Limiting warming to under 1.5°C and avoiding the most hazardous effects of climate change will require immediate action to reduce emissions by transitioning away from fossil fuels and towards low emissions technologies. Many of the innovations needed to support this transition – such as improved batteries for electric vehicles – are currently going through rapid development, fuelled by scientific advances, falling costs and increasing demand. In addition to advances in materials and technology, achieving deep decarbonisation will also require wide-spread dissemination and take-up of innovations that can reduce reliance on fossil fuels.
In this context, the IPACST (Intellectual Property in Sustainability Transitions) project funded through the Transformations to Sustainability programme is exploring how different Intellectual Property models can help or hinder transformations to sustainability, and working to identify best practices.
Intellectual Property – or IP – ranges from patents and trademarks to trade secrets and copyright, and is defined by the World Intellectual Property Organization as referring to ‘creations of the mind’. As a recent IPACST knowledge brief explains, any organization generates informal IP, and some create ‘formal’ IP, which requires registration.
IP is often associated with mechanisms to reduce knowledge-sharing and protect information that could be used more widely. But that’s a misunderstanding, according to the authors of the IPACST brief: IP rights do not prescribe any kind of behaviour, and therefore do not per se slow down technology diffusion. What matters is how those rights are used.
The good news emerging from the IPACST project is that strategic use and sharing of IP rights can be used to accelerate innovation for sustainable development. Here’s three things to know about how:
- Rather than being a ‘one-size-fits-all’, different strategies for IP for green innovations are available. An analysis of European green inventors who had been given the European Inventor Award found that different IP strategies had been used by winners, including closed and semi-open IP, and particularly non-exclusive licensing, in which the right to commercially exploit the invention is given to multiple entities. The Nobel-prize winning chemist Akira Yoshino, inventor of the lithium-ion battery, is quoted in the paper as saying ‘patents are not used to keep people out, rather we licence our patents to encourage many other manufacturers to use our technology’.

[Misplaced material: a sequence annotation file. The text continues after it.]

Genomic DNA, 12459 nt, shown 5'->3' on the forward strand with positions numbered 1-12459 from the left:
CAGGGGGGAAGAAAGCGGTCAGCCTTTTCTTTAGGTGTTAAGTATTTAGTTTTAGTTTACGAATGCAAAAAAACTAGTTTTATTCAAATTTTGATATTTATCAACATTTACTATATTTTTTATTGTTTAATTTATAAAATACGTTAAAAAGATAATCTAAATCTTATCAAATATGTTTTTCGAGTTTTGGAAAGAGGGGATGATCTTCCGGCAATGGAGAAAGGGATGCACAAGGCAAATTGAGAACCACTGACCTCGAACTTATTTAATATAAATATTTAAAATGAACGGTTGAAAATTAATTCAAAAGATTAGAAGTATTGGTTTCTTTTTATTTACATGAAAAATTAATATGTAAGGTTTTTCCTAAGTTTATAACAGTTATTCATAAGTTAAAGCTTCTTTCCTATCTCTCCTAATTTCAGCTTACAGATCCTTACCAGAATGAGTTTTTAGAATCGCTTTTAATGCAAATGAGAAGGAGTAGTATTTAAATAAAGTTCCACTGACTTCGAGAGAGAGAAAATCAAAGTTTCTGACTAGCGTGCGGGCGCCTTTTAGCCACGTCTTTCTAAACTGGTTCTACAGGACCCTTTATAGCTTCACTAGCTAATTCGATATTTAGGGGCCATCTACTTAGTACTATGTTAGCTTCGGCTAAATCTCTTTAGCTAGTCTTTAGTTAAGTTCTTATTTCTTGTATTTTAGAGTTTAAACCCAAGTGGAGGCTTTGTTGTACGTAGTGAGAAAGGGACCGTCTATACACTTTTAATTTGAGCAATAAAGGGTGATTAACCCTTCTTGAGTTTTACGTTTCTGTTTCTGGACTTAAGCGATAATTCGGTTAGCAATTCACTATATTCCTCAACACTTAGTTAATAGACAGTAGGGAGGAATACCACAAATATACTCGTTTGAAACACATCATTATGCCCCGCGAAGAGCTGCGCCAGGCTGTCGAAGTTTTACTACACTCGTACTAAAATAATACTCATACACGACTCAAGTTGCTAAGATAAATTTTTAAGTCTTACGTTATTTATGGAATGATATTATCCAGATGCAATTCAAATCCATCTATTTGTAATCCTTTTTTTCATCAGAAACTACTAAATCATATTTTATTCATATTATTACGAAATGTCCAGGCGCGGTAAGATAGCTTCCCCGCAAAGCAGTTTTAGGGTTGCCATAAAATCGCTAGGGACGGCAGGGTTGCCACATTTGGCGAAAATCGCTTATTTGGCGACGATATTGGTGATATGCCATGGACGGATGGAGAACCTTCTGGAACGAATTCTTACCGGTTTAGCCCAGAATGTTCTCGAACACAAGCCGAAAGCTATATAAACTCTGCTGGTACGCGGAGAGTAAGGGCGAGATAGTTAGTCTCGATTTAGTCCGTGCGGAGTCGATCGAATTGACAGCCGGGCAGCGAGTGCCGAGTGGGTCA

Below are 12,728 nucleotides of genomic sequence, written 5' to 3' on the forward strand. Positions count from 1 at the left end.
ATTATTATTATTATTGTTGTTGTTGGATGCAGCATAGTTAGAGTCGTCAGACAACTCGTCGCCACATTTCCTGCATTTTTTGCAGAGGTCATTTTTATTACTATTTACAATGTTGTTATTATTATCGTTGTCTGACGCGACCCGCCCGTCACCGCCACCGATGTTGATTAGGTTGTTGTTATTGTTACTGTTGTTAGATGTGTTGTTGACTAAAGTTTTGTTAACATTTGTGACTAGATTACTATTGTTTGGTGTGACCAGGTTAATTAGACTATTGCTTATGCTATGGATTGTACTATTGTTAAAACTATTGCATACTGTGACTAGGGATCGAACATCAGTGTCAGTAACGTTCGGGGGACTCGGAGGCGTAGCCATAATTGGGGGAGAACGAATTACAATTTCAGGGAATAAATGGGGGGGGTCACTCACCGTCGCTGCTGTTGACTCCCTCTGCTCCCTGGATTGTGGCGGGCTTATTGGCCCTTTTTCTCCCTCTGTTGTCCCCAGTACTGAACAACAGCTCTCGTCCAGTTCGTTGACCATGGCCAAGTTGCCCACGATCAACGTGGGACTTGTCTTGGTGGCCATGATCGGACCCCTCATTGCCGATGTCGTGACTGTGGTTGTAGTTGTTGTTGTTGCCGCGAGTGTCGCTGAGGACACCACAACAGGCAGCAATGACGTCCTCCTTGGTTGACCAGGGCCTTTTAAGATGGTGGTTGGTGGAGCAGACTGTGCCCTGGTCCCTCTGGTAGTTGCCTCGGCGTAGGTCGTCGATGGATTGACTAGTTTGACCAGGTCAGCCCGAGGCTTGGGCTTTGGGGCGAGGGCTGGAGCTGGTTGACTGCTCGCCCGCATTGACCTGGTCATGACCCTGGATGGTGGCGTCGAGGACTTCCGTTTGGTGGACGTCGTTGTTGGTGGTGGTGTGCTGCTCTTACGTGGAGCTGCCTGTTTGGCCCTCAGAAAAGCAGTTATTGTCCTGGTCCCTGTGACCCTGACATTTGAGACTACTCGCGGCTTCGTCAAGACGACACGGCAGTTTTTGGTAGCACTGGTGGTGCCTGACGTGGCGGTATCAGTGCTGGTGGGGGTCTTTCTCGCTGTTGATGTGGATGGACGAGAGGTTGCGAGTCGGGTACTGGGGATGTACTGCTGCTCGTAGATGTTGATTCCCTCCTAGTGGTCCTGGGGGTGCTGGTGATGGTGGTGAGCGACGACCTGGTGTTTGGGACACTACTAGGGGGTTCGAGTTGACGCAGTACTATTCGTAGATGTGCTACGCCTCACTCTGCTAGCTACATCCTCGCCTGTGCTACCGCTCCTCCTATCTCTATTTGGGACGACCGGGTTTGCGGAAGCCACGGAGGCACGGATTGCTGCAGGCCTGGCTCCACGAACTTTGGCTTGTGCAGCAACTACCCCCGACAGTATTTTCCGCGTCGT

- IP strategies can also be designed to foster positive social impacts. The IPACST research team interviewed the CEO of Nutriset, the manufacturer of a famine relief product, which has used patents in order to establish a franchise model that supports local manufacturing in the Global South, and protects them from competitors in the Global North. Through this model Nutriset has created about 400 permanent jobs in West Africa.
- IP rights may support rapid diffusion of sustainable products and technologies by supporting collaboration between start-ups and larger, long-standing firms. Start-ups are frequently proposed as disruptive innovators that can bring about the kind of radical change needed within manufacturing. But they often lack the resources and capacity needed to create long-term change. IP licensing models may offer potential as a way to bridge this gap and more effectively facilitate diffusion of sustainable products and technologies.
Intellectual Property Rights have an important role in determining the rate of change in manufacturing and in the development of sustainable products, but there is a lot still to learn about exactly how IP rights systems could be used to support innovation and diffusion of technology. This is especially the case when products are manufactured and sold multinationally, in countries that may have differing IP regimes.
On World Intellectual Property Day, find out more about IPACST and the findings emerging from the project on the Transformations to Sustainability website. You can also hear from IPACST project leader, Elisabeth Eppinger, and principal investigator, Frank Tietze, in a recent podcast from the UK Chartered Institute of Patent Attorneys: